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Cloud is a reality in many practices today. Tools that seemed daring and innovative a few years ago have become staples of the day-to-day practice of law. And yet many lawyers continue to worry about the ethical ramifications of moving their sensitive client data to the cloud.

According to the soon-to-be-released 2014 Legal Technology Survey Report, approximately 57% of responding lawyers reported that they have not used a cloud-based solution in their practice, and around a quarter of those respondents specifically noted a lack of ethical guidance as a reason.

For those lawyers, there may be good news: the number of jurisdictions addressing cloud computing continues to grow, and they consistently find cloud computing acceptable as long as reasonable care is exercised.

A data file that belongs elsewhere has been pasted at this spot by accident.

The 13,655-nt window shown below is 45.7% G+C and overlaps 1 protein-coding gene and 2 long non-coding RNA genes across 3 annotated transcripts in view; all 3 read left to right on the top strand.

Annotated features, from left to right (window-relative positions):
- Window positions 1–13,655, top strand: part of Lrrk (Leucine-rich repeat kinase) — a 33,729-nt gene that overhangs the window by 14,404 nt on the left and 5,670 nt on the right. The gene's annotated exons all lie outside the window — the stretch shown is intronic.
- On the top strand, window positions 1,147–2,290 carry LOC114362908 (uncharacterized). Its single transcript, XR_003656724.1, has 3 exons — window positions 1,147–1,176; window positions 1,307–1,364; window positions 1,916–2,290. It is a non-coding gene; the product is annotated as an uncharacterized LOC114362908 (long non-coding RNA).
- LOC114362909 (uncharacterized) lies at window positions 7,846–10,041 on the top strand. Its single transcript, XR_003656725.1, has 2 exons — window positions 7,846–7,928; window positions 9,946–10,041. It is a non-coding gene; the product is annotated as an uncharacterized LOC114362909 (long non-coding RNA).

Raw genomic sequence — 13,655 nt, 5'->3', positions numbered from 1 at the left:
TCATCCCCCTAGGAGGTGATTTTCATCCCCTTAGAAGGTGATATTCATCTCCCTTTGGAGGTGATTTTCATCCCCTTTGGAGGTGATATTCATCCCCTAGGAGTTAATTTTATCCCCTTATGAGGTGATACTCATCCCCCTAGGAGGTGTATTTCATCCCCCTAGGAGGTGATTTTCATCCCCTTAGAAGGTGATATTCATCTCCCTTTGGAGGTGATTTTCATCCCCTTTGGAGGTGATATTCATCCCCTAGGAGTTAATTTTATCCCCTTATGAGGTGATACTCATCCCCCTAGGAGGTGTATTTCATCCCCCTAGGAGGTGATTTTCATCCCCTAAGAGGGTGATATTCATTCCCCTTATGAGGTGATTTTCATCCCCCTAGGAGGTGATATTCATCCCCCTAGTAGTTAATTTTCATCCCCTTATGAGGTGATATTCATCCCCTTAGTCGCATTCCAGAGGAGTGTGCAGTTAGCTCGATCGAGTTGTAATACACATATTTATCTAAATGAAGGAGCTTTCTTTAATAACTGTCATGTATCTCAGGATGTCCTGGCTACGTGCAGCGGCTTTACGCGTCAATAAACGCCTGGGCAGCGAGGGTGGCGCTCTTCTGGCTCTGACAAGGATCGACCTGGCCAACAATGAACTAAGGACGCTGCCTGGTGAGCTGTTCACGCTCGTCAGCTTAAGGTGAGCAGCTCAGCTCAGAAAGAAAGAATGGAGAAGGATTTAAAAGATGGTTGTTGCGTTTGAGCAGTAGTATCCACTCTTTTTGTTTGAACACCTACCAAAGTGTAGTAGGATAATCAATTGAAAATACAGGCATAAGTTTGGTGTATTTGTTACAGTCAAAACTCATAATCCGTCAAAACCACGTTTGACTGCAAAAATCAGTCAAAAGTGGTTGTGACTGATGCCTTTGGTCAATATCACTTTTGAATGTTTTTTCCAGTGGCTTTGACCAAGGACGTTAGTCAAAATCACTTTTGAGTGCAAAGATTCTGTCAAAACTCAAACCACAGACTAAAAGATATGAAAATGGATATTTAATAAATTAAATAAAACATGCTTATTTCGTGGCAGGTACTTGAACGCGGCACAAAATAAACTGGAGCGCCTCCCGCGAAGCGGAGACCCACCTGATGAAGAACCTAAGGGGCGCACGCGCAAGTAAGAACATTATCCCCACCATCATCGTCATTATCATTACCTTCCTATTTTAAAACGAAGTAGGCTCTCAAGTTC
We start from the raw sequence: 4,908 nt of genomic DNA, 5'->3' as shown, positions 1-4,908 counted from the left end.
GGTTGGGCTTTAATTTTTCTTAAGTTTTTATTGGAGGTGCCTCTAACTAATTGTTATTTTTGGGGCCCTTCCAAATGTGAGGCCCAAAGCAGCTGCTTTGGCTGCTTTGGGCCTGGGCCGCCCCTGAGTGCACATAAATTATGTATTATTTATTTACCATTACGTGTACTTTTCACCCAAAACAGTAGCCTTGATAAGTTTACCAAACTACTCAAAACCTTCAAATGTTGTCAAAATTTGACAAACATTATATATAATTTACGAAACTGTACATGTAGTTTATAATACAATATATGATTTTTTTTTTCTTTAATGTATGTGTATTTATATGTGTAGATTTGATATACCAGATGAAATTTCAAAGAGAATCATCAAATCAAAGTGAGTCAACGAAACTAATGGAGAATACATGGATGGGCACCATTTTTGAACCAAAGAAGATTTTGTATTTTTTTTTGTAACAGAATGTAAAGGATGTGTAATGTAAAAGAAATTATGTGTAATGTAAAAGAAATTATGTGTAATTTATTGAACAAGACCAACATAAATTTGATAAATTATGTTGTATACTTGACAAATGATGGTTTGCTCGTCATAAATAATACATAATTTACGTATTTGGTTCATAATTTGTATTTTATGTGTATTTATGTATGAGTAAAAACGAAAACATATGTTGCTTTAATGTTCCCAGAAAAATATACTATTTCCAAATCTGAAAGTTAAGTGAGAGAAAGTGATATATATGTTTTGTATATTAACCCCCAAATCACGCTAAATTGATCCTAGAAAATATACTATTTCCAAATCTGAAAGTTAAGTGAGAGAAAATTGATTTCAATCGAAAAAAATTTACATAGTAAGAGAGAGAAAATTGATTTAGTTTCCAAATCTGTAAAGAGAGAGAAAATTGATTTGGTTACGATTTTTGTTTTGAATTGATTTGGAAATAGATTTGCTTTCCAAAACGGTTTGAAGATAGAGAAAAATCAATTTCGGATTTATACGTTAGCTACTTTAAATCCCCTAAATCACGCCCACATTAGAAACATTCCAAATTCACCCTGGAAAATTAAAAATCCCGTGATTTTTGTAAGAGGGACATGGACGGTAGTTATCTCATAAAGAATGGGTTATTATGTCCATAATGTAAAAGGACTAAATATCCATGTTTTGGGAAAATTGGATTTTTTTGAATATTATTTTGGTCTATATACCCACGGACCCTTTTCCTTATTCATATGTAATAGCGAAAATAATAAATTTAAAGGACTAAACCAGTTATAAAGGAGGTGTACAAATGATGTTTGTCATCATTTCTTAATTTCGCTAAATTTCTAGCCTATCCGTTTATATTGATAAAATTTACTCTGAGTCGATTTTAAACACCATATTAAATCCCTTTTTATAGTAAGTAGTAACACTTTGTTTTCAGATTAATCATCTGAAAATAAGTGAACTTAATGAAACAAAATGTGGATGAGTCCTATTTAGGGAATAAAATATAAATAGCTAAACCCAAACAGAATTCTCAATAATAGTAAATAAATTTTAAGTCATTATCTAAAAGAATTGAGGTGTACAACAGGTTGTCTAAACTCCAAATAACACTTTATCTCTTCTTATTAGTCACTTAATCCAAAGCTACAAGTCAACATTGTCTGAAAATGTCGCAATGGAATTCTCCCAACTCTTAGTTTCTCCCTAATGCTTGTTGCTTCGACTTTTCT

Since we last updated our Cloud Ethics Opinion Comparison Chart, five new relevant opinions have been issued. They are:

  • Connecticut – Informal Opinion 2013-07
  • Florida – Opinion 12-3
  • Ohio – Informal Advisory Opinion 2013-03
  • Virginia – Legal Ethics Opinion 1872
  • Washington – Advisory Opinion 2215

In addition, Maine has supplemented earlier Opinion 194 — which focused primarily on electronic storage of data — with a new opinion directly addressing cloud computing.

  • Maine – Opinion 207

You can view brief summaries of these and other cloud ethics opinions on our comparison chart:  Cloud Ethics Opinions Around the U.S.

See one we missed? Let us know!

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